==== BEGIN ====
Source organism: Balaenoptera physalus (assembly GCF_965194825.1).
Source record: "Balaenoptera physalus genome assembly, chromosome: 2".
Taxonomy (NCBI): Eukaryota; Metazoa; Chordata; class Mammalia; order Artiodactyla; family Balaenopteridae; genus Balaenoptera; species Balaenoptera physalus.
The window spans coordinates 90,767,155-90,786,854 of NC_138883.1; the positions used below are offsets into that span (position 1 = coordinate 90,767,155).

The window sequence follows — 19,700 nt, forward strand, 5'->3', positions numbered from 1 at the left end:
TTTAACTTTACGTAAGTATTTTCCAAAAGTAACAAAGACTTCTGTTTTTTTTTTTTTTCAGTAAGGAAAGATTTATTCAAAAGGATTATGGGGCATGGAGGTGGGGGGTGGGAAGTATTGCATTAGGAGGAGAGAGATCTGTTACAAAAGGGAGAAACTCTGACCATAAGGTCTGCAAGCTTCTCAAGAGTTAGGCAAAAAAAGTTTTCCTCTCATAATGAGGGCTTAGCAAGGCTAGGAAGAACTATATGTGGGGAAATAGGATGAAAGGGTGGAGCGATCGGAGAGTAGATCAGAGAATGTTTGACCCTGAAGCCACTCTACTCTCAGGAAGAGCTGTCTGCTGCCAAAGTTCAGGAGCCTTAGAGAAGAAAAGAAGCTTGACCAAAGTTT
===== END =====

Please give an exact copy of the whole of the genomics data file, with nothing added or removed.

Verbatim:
Source organism: Balaenoptera physalus (assembly GCF_965194825.1).
Source record: "Balaenoptera physalus genome assembly, chromosome: 2".
Taxonomy (NCBI): Eukaryota; Metazoa; Chordata; class Mammalia; order Artiodactyla; family Balaenopteridae; genus Balaenoptera; species Balaenoptera physalus.
The window spans coordinates 90,767,155-90,786,854 of NC_138883.1; the positions used below are offsets into that span (position 1 = coordinate 90,767,155).

The window sequence follows — 19,700 nt, forward strand, 5'->3', positions numbered from 1 at the left end:
TTTAACTTTACGTAAGTATTTTCCAAAAGTAACAAAGACTTCTGTTTTTTTTTTTTTTCAGTAAGGAAAGATTTATTCAAAAGGATTATGGGGCATGGAGGTGGGGGGTGGGAAGTATTGCATTAGGAGGAGAGAGATCTGTTACAAAAGGGAGAAACTCTGACCATAAGGTCTGCAAGCTTCTCAAGAGTTAGGCAAAAAAAGTTTTCCTCTCATAATGAGGGCTTAGCAAGGCTAGGAAGAACTATATGTGGGGAAATAGGATGAAAGGGTGGAGCGATCGGAGAGTAGATCAGAGAATGTTTGACCCTGAAGCCACTCTACTCTCAGGAAGAGCTGTCTGCTGCCAAAGTTCAGGAGCCTTAGAGAAGAAAAGAAGCTTGACCAAAGTTT